Less is more. Or is it?

Here’s the thing about context: some people want paragraphs, others want bullet points. At work, understanding context preferences and adapting your communication style can lead to faster decision making and build better working relationships. Most of the time, we assume how much context someone else wants. In the workplace, I’ve seen this play out in the dynamic between managers and direct reports.

Scenario 1:

Employee: I’ll present all the facts upfront so they understand why this matters.
Manager: I wish I knew why we were talking about all of this.

In this scenario, the employee thinks it’s important to explain why they came to their decision. Meanwhile, the manager wants to get to the point.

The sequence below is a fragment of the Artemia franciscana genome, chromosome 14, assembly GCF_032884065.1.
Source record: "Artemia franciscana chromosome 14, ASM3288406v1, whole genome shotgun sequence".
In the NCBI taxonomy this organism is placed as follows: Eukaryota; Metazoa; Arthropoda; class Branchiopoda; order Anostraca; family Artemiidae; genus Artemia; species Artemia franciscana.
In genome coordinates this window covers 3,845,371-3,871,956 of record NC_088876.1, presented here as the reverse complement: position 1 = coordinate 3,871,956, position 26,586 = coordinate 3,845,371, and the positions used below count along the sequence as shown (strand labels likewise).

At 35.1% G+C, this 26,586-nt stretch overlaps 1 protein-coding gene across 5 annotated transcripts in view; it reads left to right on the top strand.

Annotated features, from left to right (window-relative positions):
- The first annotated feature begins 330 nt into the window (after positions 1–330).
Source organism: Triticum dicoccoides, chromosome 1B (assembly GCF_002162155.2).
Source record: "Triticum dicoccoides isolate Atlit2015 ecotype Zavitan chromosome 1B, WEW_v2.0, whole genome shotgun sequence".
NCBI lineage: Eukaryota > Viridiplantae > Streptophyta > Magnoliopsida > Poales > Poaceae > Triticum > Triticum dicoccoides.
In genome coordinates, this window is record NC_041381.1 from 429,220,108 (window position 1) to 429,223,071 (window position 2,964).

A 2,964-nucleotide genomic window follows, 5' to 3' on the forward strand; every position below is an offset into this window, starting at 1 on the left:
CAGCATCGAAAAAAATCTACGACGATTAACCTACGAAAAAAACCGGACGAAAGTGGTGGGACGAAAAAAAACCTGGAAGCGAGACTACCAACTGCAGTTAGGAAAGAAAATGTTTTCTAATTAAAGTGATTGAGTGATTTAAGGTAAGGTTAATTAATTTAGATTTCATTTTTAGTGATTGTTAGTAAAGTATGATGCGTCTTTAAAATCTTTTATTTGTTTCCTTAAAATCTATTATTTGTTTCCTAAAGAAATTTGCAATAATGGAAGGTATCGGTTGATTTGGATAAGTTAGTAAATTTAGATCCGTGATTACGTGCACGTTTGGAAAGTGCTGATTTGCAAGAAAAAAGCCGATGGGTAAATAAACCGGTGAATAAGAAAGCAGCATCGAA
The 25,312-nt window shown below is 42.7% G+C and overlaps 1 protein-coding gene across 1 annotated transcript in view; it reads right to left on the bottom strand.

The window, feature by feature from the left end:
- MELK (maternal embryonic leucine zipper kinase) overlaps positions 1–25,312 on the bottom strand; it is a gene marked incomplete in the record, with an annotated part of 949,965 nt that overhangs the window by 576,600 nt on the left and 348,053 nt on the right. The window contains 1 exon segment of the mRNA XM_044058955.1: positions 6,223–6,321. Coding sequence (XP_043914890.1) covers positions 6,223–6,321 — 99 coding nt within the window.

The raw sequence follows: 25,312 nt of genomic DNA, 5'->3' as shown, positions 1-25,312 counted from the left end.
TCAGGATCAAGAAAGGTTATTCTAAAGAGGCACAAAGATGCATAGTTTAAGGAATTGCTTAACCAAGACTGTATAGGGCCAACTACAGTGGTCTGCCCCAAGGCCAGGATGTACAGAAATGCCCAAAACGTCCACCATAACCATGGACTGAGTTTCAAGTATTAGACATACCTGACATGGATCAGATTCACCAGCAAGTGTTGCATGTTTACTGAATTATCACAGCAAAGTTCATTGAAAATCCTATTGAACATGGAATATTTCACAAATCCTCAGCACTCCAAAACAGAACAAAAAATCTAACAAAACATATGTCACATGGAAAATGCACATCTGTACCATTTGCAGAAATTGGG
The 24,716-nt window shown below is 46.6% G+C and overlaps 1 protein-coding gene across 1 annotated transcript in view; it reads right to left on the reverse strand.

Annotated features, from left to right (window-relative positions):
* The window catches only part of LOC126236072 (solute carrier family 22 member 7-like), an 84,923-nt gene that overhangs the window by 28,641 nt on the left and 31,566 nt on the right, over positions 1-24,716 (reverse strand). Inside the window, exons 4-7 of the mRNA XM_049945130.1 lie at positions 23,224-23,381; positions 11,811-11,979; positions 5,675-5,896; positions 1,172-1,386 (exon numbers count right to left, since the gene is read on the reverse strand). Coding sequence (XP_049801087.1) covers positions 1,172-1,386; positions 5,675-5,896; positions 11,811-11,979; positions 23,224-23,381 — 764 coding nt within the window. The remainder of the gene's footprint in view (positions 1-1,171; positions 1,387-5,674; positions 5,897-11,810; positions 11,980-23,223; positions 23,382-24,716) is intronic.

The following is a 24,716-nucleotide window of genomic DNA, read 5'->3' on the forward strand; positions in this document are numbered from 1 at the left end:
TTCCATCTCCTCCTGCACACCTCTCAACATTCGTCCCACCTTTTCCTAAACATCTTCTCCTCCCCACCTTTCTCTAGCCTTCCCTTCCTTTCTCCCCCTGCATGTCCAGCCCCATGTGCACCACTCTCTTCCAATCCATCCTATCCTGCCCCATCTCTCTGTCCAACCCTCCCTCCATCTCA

Scenario 2:

Employee: I don’t want to bother them. I’ll update them when I achieve a milestone on this project.
Manager: I haven’t heard from them in a while. I wonder if that project is falling behind.

Here, the employee isn’t providing enough information, and the manager is craving more.

People who prefer less context may be misunderstood as blunt or impatient. Those who crave more context may be perceived as long-winded or inarticulate. Neither of these assumptions are true. Context preferences are just that – a preference

The key is learning how to adapt to the context preferences of others. The best place to start is by having an open conversation about your context preferences and how you like to receive information. In today’s remote-work world, learning how to communicate effectively with your team is more important than ever before.